Three Questions w/ Pictures

Hi again,

I’d like to get the group’s opinion on three different issues:

  1. Water / Electrical Line
    I was planning to plant a row of fruit trees (peach and pear) along the driveway, but then remembered that the house water line from the street runs right along it (where the plastic pots are located). It was replaced in 2009 with plastic piping and buried about 3-4’ feet down. About 6-12" on top of that (in the same trench) is the solar panel electrical line back to the house encased in conduit. So that depth could be as little as 2’ but as much as 3’.

Two feet seems like I should avoid, but three feet seems doable? I’m not so worried about planting it, but should I be worried about the long term implications?

I’ll dig a test hole first to measure the actual depth. The sour cherry in the cage is probably already on top of it since I forgot until now.

  1. Cherry Tree Bridge Graft
    Can this sweet cherry tree be bridge grafted successfully? (I’ve never done that kind of graft.). Will the tree survive much longer? It’s been like this for 3+ years with no apparent effects - full canopy and vigor. Just wait for it to die and replace?

  1. Broken Apple Branch
    Where should I cut this broken apple branch? Cutting below it would lop off the leader.

Thanks for whatever thoughts you might have…


The easy one first: Cut off the broken apple branch as cleanly as you can. Something will grow to fill in the space one way or another.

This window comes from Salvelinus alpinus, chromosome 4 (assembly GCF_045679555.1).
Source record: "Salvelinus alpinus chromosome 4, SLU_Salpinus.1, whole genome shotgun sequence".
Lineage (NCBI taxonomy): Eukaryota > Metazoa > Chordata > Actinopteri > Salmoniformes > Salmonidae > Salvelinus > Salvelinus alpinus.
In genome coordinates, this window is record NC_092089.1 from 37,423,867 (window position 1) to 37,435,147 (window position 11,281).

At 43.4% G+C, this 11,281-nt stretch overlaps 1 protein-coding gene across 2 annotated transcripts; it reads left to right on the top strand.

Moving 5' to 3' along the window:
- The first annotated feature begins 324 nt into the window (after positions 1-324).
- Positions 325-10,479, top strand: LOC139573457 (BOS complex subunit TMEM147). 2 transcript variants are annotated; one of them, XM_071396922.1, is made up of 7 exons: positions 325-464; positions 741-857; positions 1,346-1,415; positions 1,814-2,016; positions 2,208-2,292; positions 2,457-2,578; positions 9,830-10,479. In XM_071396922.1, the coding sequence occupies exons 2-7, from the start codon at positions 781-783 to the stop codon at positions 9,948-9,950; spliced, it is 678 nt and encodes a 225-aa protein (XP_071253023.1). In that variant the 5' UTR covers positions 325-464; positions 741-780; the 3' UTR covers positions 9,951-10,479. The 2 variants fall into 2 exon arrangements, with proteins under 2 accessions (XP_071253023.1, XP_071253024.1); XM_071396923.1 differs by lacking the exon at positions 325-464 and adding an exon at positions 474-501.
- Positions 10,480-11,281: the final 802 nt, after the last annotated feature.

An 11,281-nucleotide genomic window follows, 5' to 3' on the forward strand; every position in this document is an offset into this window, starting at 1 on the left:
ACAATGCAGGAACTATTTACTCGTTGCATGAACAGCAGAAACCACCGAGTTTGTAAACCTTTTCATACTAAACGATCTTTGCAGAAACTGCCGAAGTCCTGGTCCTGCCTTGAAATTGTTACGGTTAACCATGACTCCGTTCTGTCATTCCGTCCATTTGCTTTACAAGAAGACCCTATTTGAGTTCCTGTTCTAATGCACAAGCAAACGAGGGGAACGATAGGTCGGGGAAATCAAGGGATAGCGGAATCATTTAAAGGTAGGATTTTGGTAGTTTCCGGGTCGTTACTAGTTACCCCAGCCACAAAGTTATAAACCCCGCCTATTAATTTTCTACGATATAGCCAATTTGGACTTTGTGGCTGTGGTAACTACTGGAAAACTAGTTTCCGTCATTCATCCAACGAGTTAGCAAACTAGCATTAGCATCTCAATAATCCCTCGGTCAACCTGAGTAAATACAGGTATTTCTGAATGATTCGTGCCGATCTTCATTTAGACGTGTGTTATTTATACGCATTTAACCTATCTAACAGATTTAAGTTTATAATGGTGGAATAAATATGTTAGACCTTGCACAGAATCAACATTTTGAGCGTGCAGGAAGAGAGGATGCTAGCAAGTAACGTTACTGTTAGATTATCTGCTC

Don’t know about cherries. Sorry.

A plastic water line should not have any problem with root incursion. Same with the conduit -I think. Are you concerned that you might need to service those lines in the future? Access might be an issue but I wonder if that’s likely to come up.



Understand you want to utilize your space but if your going to your going to need to establish some rules about it. Tree roots move lines around and they become a real pain when water lines break or other issues pop up. Try to avoid it when possible but that’s not always possible. In the event you plant something try to stick with something shallow rooted that you won’t miss if it’s gone like prime ark 45 blackberry bushes. If things got bad you could easily remove them. Think about a 40 foot pecan with a line problem under it when your 83 years old. Your sweet cherry seems OK usually those scar over on the trunk anyway. In Kansas wood ants burrow out the center of trees anyway. A friend asked me to look at why his cherries were having issues and I said because they are all hollow. Trees can take a lot. @marknmt gave you great advice I’m just giving another perspective on the graft. You could take a nail and pound it in the tree and nail that branch back on depending on how much you need that graft wood. Mark is right ofcourse that angle is weak so it’s best to remove it.


Like @clarkinks said, avoid planting anything big over your utility lines. You never know when you’re going to have a leak in your line, and if your tree is right over it, your tree is going to get dug up or at least severely damaged. I placed a tree about 5’ away from my preferred spot to avoid the water line. I would hesitate to dig over those lines. You can hit 3’ faster than you think.